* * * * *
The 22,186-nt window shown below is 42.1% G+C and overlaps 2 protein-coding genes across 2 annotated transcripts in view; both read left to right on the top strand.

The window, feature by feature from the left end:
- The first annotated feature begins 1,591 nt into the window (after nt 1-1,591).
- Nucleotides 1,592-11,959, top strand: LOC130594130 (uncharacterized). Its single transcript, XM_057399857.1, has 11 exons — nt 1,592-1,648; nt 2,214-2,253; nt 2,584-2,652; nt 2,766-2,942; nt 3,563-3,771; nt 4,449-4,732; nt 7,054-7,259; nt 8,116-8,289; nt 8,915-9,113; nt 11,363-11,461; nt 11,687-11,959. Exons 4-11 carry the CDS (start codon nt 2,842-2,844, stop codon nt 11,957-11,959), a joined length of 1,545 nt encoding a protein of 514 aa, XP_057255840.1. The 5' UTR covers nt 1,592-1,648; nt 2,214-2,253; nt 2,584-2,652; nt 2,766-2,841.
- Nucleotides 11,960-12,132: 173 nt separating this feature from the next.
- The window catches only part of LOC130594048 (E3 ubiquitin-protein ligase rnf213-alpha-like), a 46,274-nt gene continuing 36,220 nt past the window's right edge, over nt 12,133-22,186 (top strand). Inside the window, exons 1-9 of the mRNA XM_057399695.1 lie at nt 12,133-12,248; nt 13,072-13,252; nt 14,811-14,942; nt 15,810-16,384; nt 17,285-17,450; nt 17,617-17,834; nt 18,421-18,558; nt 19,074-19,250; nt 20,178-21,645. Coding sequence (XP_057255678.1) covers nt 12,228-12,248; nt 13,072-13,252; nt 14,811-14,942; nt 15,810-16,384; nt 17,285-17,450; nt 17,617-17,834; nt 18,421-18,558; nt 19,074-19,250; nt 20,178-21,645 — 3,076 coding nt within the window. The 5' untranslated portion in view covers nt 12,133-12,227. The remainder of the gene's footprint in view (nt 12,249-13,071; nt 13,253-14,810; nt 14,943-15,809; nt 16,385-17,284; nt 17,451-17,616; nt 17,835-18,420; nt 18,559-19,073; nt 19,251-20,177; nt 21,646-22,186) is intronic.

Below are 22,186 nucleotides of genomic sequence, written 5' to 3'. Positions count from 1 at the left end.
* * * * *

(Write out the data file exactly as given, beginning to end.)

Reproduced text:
The 22,186-nt window shown below is 42.1% G+C and overlaps 2 protein-coding genes across 2 annotated transcripts in view; both read left to right on the top strand.

The window, feature by feature from the left end:
- The first annotated feature begins 1,591 nt into the window (after nt 1-1,591).
- Nucleotides 1,592-11,959, top strand: LOC130594130 (uncharacterized). Its single transcript, XM_057399857.1, has 11 exons — nt 1,592-1,648; nt 2,214-2,253; nt 2,584-2,652; nt 2,766-2,942; nt 3,563-3,771; nt 4,449-4,732; nt 7,054-7,259; nt 8,116-8,289; nt 8,915-9,113; nt 11,363-11,461; nt 11,687-11,959. Exons 4-11 carry the CDS (start codon nt 2,842-2,844, stop codon nt 11,957-11,959), a joined length of 1,545 nt encoding a protein of 514 aa, XP_057255840.1. The 5' UTR covers nt 1,592-1,648; nt 2,214-2,253; nt 2,584-2,652; nt 2,766-2,841.
- Nucleotides 11,960-12,132: 173 nt separating this feature from the next.
- The window catches only part of LOC130594048 (E3 ubiquitin-protein ligase rnf213-alpha-like), a 46,274-nt gene continuing 36,220 nt past the window's right edge, over nt 12,133-22,186 (top strand). Inside the window, exons 1-9 of the mRNA XM_057399695.1 lie at nt 12,133-12,248; nt 13,072-13,252; nt 14,811-14,942; nt 15,810-16,384; nt 17,285-17,450; nt 17,617-17,834; nt 18,421-18,558; nt 19,074-19,250; nt 20,178-21,645. Coding sequence (XP_057255678.1) covers nt 12,228-12,248; nt 13,072-13,252; nt 14,811-14,942; nt 15,810-16,384; nt 17,285-17,450; nt 17,617-17,834; nt 18,421-18,558; nt 19,074-19,250; nt 20,178-21,645 — 3,076 coding nt within the window. The 5' untranslated portion in view covers nt 12,133-12,227. The remainder of the gene's footprint in view (nt 12,249-13,071; nt 13,253-14,810; nt 14,943-15,809; nt 16,385-17,284; nt 17,451-17,616; nt 17,835-18,420; nt 18,559-19,073; nt 19,251-20,177; nt 21,646-22,186) is intronic.

Below are 22,186 nucleotides of genomic sequence, written 5' to 3'. Positions count from 1 at the left end.